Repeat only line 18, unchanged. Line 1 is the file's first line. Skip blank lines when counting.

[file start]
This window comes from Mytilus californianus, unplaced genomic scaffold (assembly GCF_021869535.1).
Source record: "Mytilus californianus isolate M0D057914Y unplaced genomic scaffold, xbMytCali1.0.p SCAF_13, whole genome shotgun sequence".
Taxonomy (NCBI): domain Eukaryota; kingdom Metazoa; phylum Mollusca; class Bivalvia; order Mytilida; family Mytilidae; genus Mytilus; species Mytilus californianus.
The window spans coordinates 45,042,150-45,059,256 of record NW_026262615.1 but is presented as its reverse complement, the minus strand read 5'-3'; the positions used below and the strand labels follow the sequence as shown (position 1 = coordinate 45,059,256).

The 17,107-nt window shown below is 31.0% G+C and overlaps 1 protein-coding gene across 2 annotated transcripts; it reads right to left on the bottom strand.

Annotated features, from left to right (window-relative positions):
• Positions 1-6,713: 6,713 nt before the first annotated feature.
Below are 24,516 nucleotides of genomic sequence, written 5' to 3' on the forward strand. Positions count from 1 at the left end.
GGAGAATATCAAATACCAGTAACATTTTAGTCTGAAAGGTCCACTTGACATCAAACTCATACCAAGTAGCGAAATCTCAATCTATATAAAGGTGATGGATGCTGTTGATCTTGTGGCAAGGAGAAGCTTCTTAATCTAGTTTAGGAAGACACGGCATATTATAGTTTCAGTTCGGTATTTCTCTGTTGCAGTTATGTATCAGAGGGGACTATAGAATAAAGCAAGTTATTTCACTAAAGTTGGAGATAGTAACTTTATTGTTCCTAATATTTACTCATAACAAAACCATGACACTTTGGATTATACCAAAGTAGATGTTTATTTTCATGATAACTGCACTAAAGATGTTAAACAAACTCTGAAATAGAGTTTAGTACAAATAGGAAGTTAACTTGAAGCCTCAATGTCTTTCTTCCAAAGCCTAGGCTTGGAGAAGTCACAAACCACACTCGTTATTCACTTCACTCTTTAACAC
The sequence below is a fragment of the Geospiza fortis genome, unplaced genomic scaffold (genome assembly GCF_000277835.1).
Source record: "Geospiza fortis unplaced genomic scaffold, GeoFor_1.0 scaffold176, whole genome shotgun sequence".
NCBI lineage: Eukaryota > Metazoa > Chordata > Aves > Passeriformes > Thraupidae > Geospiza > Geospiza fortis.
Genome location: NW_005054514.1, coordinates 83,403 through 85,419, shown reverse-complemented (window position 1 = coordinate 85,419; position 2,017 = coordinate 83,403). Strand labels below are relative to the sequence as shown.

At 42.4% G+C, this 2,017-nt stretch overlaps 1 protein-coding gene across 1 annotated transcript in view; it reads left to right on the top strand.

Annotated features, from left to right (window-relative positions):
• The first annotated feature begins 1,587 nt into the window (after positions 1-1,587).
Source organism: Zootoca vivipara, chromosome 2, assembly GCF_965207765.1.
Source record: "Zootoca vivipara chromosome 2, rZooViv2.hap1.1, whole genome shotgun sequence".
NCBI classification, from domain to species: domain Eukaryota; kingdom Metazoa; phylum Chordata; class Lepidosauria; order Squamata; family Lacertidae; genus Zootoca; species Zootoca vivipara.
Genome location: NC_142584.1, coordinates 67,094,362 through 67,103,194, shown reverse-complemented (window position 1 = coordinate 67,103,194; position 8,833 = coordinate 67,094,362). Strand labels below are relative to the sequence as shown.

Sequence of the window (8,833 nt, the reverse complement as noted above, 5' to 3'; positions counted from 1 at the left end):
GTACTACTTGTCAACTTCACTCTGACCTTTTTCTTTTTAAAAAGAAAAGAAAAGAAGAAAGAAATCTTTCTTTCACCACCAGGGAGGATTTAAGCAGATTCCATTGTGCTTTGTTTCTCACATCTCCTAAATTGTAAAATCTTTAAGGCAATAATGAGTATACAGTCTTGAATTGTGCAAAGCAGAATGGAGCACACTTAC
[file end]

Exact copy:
Source record: "Zootoca vivipara chromosome 2, rZooViv2.hap1.1, whole genome shotgun sequence".